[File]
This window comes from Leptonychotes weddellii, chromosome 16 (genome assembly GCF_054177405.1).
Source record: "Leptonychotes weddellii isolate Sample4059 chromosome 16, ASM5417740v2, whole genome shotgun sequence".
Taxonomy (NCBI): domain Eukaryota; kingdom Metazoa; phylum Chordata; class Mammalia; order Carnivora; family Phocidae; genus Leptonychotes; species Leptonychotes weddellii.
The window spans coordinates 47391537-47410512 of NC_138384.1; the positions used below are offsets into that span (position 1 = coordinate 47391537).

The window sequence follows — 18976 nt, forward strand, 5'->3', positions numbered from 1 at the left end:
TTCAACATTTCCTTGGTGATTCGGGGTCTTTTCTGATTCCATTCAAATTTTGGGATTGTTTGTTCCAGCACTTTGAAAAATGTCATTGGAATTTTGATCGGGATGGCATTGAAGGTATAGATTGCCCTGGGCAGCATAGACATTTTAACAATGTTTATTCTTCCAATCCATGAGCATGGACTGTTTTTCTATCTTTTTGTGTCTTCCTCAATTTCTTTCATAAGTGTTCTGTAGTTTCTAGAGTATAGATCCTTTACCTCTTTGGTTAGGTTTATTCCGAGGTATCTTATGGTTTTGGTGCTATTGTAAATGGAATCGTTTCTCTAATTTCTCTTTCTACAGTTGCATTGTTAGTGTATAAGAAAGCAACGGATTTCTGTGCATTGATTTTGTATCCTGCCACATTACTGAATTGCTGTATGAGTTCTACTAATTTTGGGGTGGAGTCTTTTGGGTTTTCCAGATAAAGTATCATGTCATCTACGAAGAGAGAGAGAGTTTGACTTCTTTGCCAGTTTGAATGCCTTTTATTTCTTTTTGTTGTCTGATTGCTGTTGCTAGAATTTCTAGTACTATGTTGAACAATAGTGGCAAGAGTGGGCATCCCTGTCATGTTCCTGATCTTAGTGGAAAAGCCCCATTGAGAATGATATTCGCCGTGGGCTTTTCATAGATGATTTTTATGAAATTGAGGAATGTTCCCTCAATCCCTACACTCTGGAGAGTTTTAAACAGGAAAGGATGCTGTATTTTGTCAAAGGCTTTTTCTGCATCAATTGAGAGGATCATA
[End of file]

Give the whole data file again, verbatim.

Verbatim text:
This window comes from Leptonychotes weddellii, chromosome 16 (genome assembly GCF_054177405.1).
Source record: "Leptonychotes weddellii isolate Sample4059 chromosome 16, ASM5417740v2, whole genome shotgun sequence".
Taxonomy (NCBI): domain Eukaryota; kingdom Metazoa; phylum Chordata; class Mammalia; order Carnivora; family Phocidae; genus Leptonychotes; species Leptonychotes weddellii.
The window spans coordinates 47391537-47410512 of NC_138384.1; the positions used below are offsets into that span (position 1 = coordinate 47391537).

The window sequence follows — 18976 nt, forward strand, 5'->3', positions numbered from 1 at the left end:
TTCAACATTTCCTTGGTGATTCGGGGTCTTTTCTGATTCCATTCAAATTTTGGGATTGTTTGTTCCAGCACTTTGAAAAATGTCATTGGAATTTTGATCGGGATGGCATTGAAGGTATAGATTGCCCTGGGCAGCATAGACATTTTAACAATGTTTATTCTTCCAATCCATGAGCATGGACTGTTTTTCTATCTTTTTGTGTCTTCCTCAATTTCTTTCATAAGTGTTCTGTAGTTTCTAGAGTATAGATCCTTTACCTCTTTGGTTAGGTTTATTCCGAGGTATCTTATGGTTTTGGTGCTATTGTAAATGGAATCGTTTCTCTAATTTCTCTTTCTACAGTTGCATTGTTAGTGTATAAGAAAGCAACGGATTTCTGTGCATTGATTTTGTATCCTGCCACATTACTGAATTGCTGTATGAGTTCTACTAATTTTGGGGTGGAGTCTTTTGGGTTTTCCAGATAAAGTATCATGTCATCTACGAAGAGAGAGAGAGTTTGACTTCTTTGCCAGTTTGAATGCCTTTTATTTCTTTTTGTTGTCTGATTGCTGTTGCTAGAATTTCTAGTACTATGTTGAACAATAGTGGCAAGAGTGGGCATCCCTGTCATGTTCCTGATCTTAGTGGAAAAGCCCCATTGAGAATGATATTCGCCGTGGGCTTTTCATAGATGATTTTTATGAAATTGAGGAATGTTCCCTCAATCCCTACACTCTGGAGAGTTTTAAACAGGAAAGGATGCTGTATTTTGTCAAAGGCTTTTTCTGCATCAATTGAGAGGATCATA